What is diabetic foot syndrome?
Diabetic foot syndrome refers to a group of complications that can occur in people with diabetes and are caused by nerve and circulatory disorders in the foot. It is a serious condition that can lead to wounds, infection, and in severe cases even amputation of the affected foot or leg.
What are the causes of diabetic foot syndrome?
Diabetic foot syndrome is caused by a combination of factors that are common in people with diabetes. This includes:
- Nerve damage (diabetic neuropathy):
High blood sugar levels can damage the nerves in the feet, leading to reduced sensitivity. This means that injuries and infections may not be detected in time or may go unnoticed.
- Circulatory disorders (diabetic angiopathy):
Diabetes can also damage the blood vessels that carry oxygen and nutrients to the tissues in the feet. Poor circulation can cause wounds and injuries to heal more slowly or even get worse.
Diabetes patients have a higher risk of developing infections, especially in the feet. Decreased immunity and poor blood sugar control can contribute to infections spreading more easily and being harder to treat.
- Foot deformities:
Diabetes can also change the structure of the feet, which can lead to pressure points and friction. This, in turn, can also lead to blisters, sores, and infections.
- Bad shoe choice:
Poorly fitting shoes that pinch or rub can also lead to sores and infections.
How are the complications manifested?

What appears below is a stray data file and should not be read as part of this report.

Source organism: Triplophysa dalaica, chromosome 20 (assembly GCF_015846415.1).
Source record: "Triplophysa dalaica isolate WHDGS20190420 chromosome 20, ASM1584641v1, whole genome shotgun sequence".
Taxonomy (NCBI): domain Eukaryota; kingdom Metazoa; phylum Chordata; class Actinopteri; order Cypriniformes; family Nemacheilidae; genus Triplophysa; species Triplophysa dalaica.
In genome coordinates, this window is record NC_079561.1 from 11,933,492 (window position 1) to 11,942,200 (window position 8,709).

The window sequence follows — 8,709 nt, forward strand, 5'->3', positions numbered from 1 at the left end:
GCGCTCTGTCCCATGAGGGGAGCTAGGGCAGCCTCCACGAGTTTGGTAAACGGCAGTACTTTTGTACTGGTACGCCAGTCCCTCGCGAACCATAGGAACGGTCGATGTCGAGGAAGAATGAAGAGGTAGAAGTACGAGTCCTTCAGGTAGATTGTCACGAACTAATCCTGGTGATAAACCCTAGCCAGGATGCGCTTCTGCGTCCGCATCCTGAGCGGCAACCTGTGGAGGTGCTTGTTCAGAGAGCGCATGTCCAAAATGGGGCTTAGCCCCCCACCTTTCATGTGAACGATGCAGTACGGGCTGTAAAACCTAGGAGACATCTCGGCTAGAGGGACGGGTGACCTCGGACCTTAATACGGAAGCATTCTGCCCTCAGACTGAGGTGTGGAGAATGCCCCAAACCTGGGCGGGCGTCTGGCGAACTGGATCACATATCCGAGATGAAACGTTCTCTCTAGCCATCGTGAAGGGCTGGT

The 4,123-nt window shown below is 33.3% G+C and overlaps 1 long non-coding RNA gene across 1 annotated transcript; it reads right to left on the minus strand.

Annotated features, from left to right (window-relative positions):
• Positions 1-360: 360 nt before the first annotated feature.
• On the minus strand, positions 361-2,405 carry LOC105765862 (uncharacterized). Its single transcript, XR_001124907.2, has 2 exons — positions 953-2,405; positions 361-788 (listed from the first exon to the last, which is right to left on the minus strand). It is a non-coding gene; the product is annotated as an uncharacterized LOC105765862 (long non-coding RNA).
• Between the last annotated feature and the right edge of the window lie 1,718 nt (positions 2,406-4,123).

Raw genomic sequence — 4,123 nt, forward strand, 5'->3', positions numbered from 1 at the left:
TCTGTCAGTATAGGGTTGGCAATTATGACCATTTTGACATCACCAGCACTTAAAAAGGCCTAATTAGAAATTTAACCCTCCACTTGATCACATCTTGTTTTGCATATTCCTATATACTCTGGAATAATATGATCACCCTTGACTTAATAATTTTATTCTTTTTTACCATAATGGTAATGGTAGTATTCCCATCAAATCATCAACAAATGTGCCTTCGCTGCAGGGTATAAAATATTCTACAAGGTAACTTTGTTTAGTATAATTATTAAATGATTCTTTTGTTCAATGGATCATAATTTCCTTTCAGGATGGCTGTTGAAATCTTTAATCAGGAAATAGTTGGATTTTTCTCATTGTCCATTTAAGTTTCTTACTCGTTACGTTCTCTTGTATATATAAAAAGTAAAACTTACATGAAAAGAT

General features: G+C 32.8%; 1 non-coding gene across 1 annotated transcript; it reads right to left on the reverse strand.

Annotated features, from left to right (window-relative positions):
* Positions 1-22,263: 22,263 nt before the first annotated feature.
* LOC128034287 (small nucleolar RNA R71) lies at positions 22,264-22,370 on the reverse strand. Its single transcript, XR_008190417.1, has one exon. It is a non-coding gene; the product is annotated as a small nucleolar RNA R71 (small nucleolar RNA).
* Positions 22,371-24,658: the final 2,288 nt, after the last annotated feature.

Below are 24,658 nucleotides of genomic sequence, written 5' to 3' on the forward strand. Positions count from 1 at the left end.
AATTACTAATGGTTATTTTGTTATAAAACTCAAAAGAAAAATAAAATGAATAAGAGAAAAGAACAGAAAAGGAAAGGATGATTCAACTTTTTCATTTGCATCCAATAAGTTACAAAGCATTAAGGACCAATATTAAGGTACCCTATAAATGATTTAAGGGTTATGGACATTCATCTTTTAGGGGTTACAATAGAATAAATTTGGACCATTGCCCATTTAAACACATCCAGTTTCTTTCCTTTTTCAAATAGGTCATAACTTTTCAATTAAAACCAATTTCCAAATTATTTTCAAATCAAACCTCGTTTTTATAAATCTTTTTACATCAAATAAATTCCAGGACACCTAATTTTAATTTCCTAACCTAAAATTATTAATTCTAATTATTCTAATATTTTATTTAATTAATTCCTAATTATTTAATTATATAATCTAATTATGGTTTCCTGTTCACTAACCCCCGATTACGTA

Diabetic foot syndrome can present with a variety of symptoms, including:
- Numbness or tingling in the feet
- pain or burning in the feet
- Weakness in the muscles of the foot or lower leg
- Dry or cracked skin on feet
- Changes in the color of the skin on your feet, such as redness or paleness
- Thickening of the nails on the feet
- Changes in foot shape or toe placement, such as hammer toes or clubfoot
- Ulcers or open sores on your feet that won't heal or get worse
- swelling in your feet or ankles
- Nail infections or fungus on the feet
People with diabetic foot syndrome may not feel any pain or discomfort because diabetic neuropathy can affect the ability to feel pain.
Therefore, regular monitoring and examination of the feet of patients with diabetes is particularly important to minimize the risk of complications. When a patient exhibits symptoms of diabetic foot syndrome, it is important to see a doctor quickly and have a thorough exam to allow for an accurate diagnosis and early treatment.
How is diabetic foot syndrome treated?
Treating diabetic foot ulcers usually requires a holistic approach aimed at addressing the causes and effects of the condition. In general, treatment includes the following measures:
- wound care:
Treating open sores or ulcers on your feet is an important part of diabetic foot treatment. The wound is usually cleaned and covered with a sterile bandage. In some cases, surgery may also be necessary to remove dead or infected tissue.
- Infection control: